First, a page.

in co-operation with the Board, enforced by the license system 
for bakers, secured monthly costs of production of bread, based on 
the known prices of flour and other factors. These costs were 
published from time to time, and showed that the profits being 
made by bakers were at all times reasonable. Whenever a 
movement to increase the price of bread occurred in any part of 
the country steps were taken to investigate the necessity for it. 
This strict control has maintained the price of bread in Canada 
at a rate markedly lower than in the United States. 

Thus, while no prices were actually "fixed" for any of these 
products, the domestic prices based on 1;he agreed price for export 
were at all times directly influenced by the Food Board. 

SUGAR WAS STEADIED.— The same methods of control 
were exercised in regard to prices payable for sugar. When sugar 
became scarce in 1917 the retail price in many places jumped to 


fifteen cents a pound. Action was immediately taken and retail 
dealers were warned that the price must not exceed ten to eleven 
cents a pound. This control was continued throughout 1918 by 
the Board and the price maintained at a fair margin over cost. 
Any increase in pricQ that occurred was based on such factors as 
a rise in price of raw sugar and freight rate adjustments. Had it 
not been for this control consumers during the great scarcity in 
the fall would have paid at least twenty cents a pound. Thus, 
again, while the greatly complicated work and heavy expense of 
fixing prices to meet a multitude of rapidly varying conditions 
were avoided, control of the price to Canadian consumers was 
steadily maintained. 

DEALERS' PROFITS.— Dealers' profits were regulated 
through a number of orders. Order No. 9 fixed the maximum 
"spread" chargeable by distributors of fresh milk in cities. 
Order No. 45 fixed the profits that might be taken by wholesale 
dealers on butter, cheese, eggs, meats, oleomargarine and lard. 
Various orders and agreements with the trade regulated the price 
of fish so that this food became one of the cheapest available in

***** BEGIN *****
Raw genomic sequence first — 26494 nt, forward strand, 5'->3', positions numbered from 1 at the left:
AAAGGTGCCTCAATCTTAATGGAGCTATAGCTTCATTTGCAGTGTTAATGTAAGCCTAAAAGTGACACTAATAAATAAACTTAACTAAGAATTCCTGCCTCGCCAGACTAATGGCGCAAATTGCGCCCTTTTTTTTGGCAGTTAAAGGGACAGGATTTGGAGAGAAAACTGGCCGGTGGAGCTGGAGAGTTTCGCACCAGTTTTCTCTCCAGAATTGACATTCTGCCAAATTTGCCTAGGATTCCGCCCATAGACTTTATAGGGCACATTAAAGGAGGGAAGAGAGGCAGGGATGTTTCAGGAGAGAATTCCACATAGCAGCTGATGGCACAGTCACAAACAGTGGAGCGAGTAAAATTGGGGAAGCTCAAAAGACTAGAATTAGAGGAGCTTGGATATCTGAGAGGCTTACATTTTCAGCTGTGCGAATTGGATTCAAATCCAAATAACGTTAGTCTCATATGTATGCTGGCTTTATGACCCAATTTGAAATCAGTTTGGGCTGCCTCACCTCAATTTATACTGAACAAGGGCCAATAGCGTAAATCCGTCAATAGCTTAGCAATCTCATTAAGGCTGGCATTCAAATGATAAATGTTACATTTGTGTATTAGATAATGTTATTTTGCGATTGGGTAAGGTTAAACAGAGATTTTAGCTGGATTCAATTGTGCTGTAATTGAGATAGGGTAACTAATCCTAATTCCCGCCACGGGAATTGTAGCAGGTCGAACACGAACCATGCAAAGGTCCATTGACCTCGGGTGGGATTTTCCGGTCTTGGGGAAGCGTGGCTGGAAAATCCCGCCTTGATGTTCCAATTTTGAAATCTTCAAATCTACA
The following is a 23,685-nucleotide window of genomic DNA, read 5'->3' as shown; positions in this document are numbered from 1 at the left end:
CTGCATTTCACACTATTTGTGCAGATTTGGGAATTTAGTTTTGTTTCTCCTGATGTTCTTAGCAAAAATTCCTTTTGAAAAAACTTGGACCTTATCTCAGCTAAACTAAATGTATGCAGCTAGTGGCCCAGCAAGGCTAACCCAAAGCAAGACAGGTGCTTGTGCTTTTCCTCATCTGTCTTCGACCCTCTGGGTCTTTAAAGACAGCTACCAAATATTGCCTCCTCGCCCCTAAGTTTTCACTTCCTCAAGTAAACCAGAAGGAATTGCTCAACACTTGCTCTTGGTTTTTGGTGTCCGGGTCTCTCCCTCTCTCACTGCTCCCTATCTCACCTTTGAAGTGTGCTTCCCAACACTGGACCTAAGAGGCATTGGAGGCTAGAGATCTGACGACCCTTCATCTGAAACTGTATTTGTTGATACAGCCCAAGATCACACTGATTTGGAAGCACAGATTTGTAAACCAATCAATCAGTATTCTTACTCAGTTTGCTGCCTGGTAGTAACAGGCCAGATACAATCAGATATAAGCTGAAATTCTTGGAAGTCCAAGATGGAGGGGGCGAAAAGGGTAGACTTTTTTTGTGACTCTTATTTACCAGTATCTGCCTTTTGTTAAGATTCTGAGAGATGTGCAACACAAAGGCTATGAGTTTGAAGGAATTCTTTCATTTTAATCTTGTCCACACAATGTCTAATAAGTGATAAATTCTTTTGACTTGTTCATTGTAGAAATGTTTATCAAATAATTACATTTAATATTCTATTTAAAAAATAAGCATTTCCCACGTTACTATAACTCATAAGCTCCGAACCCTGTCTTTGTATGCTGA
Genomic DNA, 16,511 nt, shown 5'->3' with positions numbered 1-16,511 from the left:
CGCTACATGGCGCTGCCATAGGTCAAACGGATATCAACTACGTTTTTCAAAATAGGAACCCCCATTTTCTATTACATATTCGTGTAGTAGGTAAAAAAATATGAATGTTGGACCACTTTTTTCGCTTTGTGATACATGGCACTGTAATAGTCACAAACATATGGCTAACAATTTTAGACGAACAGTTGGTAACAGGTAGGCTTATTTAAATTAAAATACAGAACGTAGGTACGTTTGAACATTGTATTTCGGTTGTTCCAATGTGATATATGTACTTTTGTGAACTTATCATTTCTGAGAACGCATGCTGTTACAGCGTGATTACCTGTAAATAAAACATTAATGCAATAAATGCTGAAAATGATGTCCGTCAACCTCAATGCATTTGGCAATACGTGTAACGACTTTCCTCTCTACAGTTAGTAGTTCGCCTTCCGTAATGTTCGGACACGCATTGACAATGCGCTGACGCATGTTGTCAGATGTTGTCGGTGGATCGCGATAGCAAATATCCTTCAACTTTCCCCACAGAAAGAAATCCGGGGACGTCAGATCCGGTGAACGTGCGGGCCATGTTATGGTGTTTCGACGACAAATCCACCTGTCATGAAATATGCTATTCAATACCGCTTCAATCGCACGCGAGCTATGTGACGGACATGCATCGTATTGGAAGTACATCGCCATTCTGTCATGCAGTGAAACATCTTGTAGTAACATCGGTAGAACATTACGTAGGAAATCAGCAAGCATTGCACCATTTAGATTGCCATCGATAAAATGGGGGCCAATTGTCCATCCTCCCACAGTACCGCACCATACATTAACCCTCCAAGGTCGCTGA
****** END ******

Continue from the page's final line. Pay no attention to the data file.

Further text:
any country. Prices of bran and shorts and the profits of dealers 
were also fixed, thus giving the producer the means of producing 
milk at as low cost as possible. Results of regulation of prices 
are such that todaybread, milk, butter, cheese and fish are mark- 
edly lower in Canada than in the United States, or elsewhere 
in Allied countries where subsidizing has not been practised. 
The price of grains entering into the production of foodstuffs 
was not under the control of the Canada Food Board. 

Control of profits on invested capital presents an altogether 
different problem from the control of prices. A very large 
profit may be made upon the capital invested by individual 
manufactiu-ers or dealers in staple food products as a result of 
turnover, but the entire elimination of such profit in many cases 
would not affect the retail prices of these commodities. For 
instance, if the profit of twenty-five cents per barrel of flour had 
been eliminated and the millers had manufactured at cost it 
would not have affected the price of bread. The average Cana- 
dian cosumers about one barrel of flour a year. About 250 pounds 
of bread are made from a barrel of flour; therefore, this twenty- 
five cents distributed over the pounds of food products from a 
barrel of flour would have been one-tenth of a cent per pound. 
This could not be reckoned in price control. It would have been 


a matter of taking the profit from the miller and giving it to the 
baker. On the other hand, on account of the difference in 
manufacturing conditions, costs varied widely and it was neces- 
sary to allow sufficient profit to enable enough mills in Canada 
to produce the flour required. Out of this number some mills, 
because of advantages arising from location and the efficiency of 
their management, were able to make a considerable profit on the 
invested capital. The consideration of public policy involved in 
such profits opens up, if at all, another question which comes 
within the domain of taxation. 


The means employed to secure the control of war foods may 
be re-stated thus: — 

1. Direct purchase and export by Allied Government 

2. Licensing of all dealers at home and their regulation 
by order issued direct by the Board with personal respon- 
sibility on the part of the licensee. 

3. Import and export permits regulating incoming or 
outgoing commodities not governed by the purchases of Allied 

te-oUing point of view, food soon di\aded itself into three broad 
classes: — 

First, there was that produced in excess of our own re- 
quirements, which was bought by the various buying com- 
missions of Allied countries for governmental use, and which 
was sent overseas with as little delay as could be; this 
included wheat, meats and fats. This food, once brought 
together at the elevators or packing houses, went with little